Happy Kingdom of Ash month everyone! I have been reading the Throne of Glass series for a little over the past month and have been gathering my thoughts on the matter so I could do well-rounded posts and share them with you all. I am so excited for the release of Kingdom of Ash I can’t even describe it!
The pre-story of the series is called The Assassin’s Blade and it’s split into four separate sections in which we familiarize ourselves with the sixteen year old notorious assassin Celaena Sardothien who is off to do Arobynn Hamel, the King of Assassin’s bidding. The story sections are called The Assassin and The Pirate Lord, The Assassin and the Healer, The Assassin and the Desert, The Assassin and The Underworld and The Assassin and the Empire and each of these stories hold key moments and characters for the whole series. Personally, I read this book after reading everything up to Tower of Dawn as I couldn’t really get into it prior to reading Throne of Glass.
PS. This review contains potential spoilers for the entire series as well as my opinion.
The Assassin and the Pirate Lord
In this first section of the book, sixteen year old Celaena and her fellow assassin Sam Cortland are sent off to Skull’s Bay on a mission assigned to them by their master Arobynn. Celaena is portrayed as very arrogant but also notorious even at the fragile age of sixteen. The two assassin are sent to complete a mission regarding trade and when they find the true nature of the mission (which is slave trading), they do everything in their power to sabotage it which works interestingly as it makes Celaena a bit braver (not that she hasn’t been brave before, but this deed pushes her to rethink where she stands and what she does and while she is still not ready to face the music and the truth, she reconsiders what is right and what is wrong). While Sam and Celaena’s relationship has always been strained as they have been pinned against each other for Arobynn’s favor their whole lives, they find a way to work together and protect each other while knowing full well that they will have to face the consequences of sabotaging this deal.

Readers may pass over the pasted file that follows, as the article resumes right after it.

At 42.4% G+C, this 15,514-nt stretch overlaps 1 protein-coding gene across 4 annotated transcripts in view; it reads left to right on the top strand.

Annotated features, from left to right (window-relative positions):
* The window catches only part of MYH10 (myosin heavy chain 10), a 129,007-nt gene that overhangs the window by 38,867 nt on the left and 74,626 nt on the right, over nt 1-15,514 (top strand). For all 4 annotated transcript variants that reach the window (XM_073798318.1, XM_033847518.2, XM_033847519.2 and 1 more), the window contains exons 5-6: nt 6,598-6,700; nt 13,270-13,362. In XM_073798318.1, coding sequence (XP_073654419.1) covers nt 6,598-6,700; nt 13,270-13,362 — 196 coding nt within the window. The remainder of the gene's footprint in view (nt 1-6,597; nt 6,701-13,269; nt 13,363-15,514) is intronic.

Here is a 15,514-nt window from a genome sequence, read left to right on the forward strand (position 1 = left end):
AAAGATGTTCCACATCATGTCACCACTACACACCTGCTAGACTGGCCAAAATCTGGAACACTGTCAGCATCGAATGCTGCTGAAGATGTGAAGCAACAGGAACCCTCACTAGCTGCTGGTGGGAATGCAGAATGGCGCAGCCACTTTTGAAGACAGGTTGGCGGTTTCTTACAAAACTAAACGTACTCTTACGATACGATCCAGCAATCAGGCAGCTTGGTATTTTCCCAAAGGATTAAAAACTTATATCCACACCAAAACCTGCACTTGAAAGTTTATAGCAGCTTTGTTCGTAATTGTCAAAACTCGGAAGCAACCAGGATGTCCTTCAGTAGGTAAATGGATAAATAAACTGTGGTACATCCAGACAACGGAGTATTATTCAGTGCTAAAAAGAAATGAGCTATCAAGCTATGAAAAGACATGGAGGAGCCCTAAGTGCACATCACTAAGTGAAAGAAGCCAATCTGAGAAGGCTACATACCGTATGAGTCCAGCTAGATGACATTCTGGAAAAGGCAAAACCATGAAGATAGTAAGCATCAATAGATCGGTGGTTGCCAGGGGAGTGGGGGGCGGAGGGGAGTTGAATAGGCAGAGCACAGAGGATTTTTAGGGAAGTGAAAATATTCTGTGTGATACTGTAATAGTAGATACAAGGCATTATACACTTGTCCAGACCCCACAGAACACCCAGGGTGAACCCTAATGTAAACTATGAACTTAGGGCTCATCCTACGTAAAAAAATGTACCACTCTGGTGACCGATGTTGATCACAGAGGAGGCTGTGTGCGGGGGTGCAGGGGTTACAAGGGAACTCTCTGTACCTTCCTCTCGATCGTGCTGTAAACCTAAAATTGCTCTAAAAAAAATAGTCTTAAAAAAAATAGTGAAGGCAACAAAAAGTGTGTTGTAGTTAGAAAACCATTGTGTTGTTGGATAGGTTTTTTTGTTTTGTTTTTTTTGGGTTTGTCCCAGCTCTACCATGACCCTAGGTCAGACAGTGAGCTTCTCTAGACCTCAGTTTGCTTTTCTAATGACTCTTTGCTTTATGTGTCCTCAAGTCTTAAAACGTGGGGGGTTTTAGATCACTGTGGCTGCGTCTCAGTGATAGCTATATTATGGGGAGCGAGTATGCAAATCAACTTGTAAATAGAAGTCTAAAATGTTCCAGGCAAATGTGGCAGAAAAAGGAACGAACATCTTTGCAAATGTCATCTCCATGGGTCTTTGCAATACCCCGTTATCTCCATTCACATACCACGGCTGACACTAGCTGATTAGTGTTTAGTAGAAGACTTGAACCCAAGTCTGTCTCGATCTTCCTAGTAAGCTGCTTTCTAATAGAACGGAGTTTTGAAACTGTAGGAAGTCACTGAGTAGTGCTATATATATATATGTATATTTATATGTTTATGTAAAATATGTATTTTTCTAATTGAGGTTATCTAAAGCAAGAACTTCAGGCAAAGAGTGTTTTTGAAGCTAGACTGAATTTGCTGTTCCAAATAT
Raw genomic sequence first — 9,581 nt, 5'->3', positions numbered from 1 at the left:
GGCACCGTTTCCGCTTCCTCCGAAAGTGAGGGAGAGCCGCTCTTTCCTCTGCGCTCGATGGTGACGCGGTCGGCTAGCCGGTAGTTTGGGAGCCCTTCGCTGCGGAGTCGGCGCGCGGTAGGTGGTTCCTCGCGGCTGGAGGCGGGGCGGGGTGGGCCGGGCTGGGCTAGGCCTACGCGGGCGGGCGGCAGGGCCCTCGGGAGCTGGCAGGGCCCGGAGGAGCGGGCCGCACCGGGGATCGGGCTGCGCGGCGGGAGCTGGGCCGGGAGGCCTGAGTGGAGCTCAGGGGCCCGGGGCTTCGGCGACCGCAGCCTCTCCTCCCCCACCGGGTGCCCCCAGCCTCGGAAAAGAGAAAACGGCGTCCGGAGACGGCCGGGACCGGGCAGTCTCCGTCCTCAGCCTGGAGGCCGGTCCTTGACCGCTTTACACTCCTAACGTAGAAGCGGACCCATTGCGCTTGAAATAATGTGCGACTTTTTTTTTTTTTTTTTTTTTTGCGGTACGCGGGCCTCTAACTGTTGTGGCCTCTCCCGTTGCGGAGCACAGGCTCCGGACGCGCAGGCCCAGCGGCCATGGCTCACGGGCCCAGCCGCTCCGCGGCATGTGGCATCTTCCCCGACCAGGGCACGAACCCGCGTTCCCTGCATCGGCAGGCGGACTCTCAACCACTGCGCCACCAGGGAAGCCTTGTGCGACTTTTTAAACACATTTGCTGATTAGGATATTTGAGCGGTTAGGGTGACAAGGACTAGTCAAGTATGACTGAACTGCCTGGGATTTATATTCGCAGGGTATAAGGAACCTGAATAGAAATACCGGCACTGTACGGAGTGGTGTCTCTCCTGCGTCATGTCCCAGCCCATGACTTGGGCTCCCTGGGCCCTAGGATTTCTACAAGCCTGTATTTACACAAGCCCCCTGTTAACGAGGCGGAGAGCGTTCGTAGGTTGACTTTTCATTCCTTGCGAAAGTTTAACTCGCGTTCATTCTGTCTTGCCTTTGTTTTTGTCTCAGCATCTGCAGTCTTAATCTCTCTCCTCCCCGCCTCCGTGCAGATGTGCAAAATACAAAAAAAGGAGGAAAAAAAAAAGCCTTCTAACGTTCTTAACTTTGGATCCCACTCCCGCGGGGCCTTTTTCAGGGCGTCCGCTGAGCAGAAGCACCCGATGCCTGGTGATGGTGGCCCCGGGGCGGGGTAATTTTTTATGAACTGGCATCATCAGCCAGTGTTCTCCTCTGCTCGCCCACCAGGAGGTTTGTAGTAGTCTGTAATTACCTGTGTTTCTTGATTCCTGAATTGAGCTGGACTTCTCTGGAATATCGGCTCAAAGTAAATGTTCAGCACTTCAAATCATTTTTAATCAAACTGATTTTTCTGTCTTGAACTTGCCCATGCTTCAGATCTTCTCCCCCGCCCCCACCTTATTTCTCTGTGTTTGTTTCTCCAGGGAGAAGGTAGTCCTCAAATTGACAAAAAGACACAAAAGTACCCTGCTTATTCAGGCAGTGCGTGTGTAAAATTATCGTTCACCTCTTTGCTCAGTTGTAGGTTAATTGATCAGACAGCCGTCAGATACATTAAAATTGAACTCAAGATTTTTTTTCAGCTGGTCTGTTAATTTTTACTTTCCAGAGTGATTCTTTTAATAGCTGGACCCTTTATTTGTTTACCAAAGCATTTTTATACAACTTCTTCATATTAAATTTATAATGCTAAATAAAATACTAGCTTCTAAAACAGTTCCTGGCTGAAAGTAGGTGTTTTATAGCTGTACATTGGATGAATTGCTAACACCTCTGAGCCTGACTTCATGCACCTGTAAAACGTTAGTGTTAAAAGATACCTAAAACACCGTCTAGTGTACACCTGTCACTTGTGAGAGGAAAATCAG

This section of the book introduces us to the Pirate Lord Captain Rolfe who we meet once more in Empire of Storms and becomes a frenemy to Celaena. Later on in Empire of Storms we learn more about his background and his story and he personally grew on me as a character.
The Assassin and the Healer
This section is told from two points of view – the first one being Celaena’s and the second being Yrene Towers’. Now, if you’ve read Tower of Dawn, you are familiar with who Yrene is and what role she plays later on in the series. As I mentioned, I hadn’t read The Assassin’s Blade prior to the series, but when Yrene mentioned in Tower of Dawn a girl who’d helped her, I suspected that that was Celaena.
The story of The Assassin and the Healer takes us to the aftermath of the freeing of the slaves and on Celaena’s journey to the Red Desert. On the way there, whilst travelling through Innish in Melisande, Celaena stays at a disgusting Inn where she spots a young girl who doesn’t fit in the pitiful picture. Yrene is three years older than Celaena and the two girls are from seemingly very different worlds yet there is something tying them together – the understanding of what it means to be under the rule of the King of Adarlan and what his conquest cost them.